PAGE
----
If you haven't yet, feel free to join our Discord to follow this and other projects (e.g. Twitch Plays games).

Thank you! :)

2016-09-06 001.png
 

Yal

🍋 *lemon noises*
GMC Elder
Looks really impressive, hard to imagine it's even possible to do something like this in GM! (Which I guess is because you mostly made it in GL instead :p). I don't have anything to add to the discussion, so I'm just gonna post here to get notifications in case you ever release it.

Oh yeah, and the metalness/roughness comparison was pretty cool, I've gone through a number of guides explaining what the common different material-based parameters do but they're usually only showing an extreme (1.0) example that makes it hard to visualize how to tweak the parameters to get the effect you want.
 

BCrash

Member
Hey guys, thanks for your comments! The project is currently paused (due to some other things happening in my life).

@duran can At this point I'm not even sure how to release it when it's in a usable state (base shaders only? include additional stuff? manual? free/commercial? - so many things...).

@Yal Exactly, except it's made in HLSL (DirectX). :)
 

Yal

🍋 *lemon noises*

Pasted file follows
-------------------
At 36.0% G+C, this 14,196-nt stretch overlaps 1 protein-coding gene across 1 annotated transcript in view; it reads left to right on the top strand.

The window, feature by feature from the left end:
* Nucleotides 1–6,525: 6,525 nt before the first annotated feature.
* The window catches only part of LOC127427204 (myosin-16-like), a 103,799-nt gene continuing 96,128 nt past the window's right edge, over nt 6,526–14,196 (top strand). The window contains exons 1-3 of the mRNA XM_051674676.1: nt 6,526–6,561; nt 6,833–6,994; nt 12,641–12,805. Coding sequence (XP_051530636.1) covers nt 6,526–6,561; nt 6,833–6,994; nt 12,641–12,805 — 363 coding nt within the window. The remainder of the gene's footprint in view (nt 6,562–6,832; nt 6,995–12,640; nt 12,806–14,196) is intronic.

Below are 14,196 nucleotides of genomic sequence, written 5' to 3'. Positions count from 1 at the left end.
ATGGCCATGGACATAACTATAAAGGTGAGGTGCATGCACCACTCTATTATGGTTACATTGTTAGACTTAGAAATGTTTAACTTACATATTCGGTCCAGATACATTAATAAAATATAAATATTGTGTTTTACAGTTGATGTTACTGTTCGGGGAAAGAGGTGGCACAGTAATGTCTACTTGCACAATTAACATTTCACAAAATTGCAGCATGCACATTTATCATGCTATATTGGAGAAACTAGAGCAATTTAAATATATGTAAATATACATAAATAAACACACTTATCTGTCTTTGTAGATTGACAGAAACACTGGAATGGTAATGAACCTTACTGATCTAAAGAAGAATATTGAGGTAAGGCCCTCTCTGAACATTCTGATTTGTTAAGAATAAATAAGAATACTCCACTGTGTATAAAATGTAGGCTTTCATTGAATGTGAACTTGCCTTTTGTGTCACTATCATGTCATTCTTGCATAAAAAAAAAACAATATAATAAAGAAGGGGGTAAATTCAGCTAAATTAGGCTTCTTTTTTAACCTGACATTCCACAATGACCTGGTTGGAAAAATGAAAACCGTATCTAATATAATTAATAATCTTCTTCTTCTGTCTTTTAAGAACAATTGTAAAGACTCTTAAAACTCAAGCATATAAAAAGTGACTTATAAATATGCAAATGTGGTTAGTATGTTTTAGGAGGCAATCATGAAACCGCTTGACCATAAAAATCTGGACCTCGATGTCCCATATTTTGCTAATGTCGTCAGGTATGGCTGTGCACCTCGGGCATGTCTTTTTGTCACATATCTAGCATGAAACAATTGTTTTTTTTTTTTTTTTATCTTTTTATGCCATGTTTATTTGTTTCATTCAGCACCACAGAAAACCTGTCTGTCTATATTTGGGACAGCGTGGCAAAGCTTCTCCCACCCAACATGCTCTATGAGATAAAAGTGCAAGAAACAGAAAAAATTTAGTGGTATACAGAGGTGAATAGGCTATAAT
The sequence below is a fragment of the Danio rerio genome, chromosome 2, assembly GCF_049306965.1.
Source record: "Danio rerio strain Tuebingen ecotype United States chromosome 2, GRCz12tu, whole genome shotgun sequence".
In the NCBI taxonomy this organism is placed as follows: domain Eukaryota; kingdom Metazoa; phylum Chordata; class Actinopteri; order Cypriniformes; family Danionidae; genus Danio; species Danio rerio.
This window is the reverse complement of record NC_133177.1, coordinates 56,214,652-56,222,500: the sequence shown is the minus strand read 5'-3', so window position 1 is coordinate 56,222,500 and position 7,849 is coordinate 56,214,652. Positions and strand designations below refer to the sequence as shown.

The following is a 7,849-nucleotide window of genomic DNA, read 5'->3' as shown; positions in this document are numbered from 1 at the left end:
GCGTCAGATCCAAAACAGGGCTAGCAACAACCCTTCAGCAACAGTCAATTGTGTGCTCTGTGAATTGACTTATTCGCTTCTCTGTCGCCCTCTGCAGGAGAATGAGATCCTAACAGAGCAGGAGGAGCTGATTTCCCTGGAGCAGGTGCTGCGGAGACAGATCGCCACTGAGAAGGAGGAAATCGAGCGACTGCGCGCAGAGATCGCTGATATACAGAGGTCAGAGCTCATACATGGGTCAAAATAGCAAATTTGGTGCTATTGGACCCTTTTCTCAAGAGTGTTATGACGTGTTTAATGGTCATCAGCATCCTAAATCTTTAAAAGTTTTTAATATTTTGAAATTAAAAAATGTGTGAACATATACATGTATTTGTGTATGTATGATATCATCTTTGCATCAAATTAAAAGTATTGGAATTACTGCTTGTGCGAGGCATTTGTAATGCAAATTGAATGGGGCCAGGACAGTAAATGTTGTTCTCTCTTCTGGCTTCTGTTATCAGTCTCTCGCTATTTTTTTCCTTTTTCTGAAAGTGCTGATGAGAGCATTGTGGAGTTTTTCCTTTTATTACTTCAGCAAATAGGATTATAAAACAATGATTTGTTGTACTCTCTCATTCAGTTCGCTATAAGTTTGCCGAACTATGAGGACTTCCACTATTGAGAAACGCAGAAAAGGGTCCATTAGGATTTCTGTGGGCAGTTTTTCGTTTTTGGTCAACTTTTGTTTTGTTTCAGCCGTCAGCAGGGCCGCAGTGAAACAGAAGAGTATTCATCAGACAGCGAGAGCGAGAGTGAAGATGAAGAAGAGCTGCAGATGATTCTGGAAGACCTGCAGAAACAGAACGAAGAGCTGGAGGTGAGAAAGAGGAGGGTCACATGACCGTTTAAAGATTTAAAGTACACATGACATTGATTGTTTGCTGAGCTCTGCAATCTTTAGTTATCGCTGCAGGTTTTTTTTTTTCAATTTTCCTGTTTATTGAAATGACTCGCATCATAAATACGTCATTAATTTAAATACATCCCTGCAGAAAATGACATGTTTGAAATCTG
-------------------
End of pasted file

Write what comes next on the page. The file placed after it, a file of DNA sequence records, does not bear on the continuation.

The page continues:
GMC Elder
At this point I'm not even sure how to release it when it's in a usable state (base shaders only? include additional stuff? manual? free/commercial? - so many things...).
You could always just release it in every form instead of picking one - a free super-base version, a paid full version, and if you also want the manual you need to pay for the additional "know what the hell you're doing" DLC :p Itchio has a really nice system for tiered releases where you can make some files only available if the player paid a certain amount, it's perfect for "lite + pro" style stuff. For the marketplace, you'd release two separate assets (one free and one paid) named Anura Lite and Anura Pro (or something along those lines) with different sources - tons of people have done so, most notably that big Easing Function library.
 
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BCrash

Member
@Yal Thank you, sounds great. Didnt know that was possible on itch.io! Will definitely check it out.

Some basic knowledge of how to use shaders is required though (and of course some GMS experience). Currently it's really stripped down to PBR (no shadows, Ambient Occlusion is a huge bottleneck, Displacement Mapping is not 100% working as intended).

I might have to remove these parts and clean up the project, so it's easier to understand the whole thing. I dont want to release trash. :)

Here you can see what the Displacement Mapping does (the surface looks curved - compare to the green horizontal line):
 
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Yal

🍋 *lemon noises*
GMC Elder
There's like no usable advanced shadow system on the marketplace right now (I checked recently - there's a bunch of assets by one guy, but they're broken and don't work properly), so if you can get deferred shading running you'd basically have the market for yourself on that. So don't forget to include that in the pro version ;)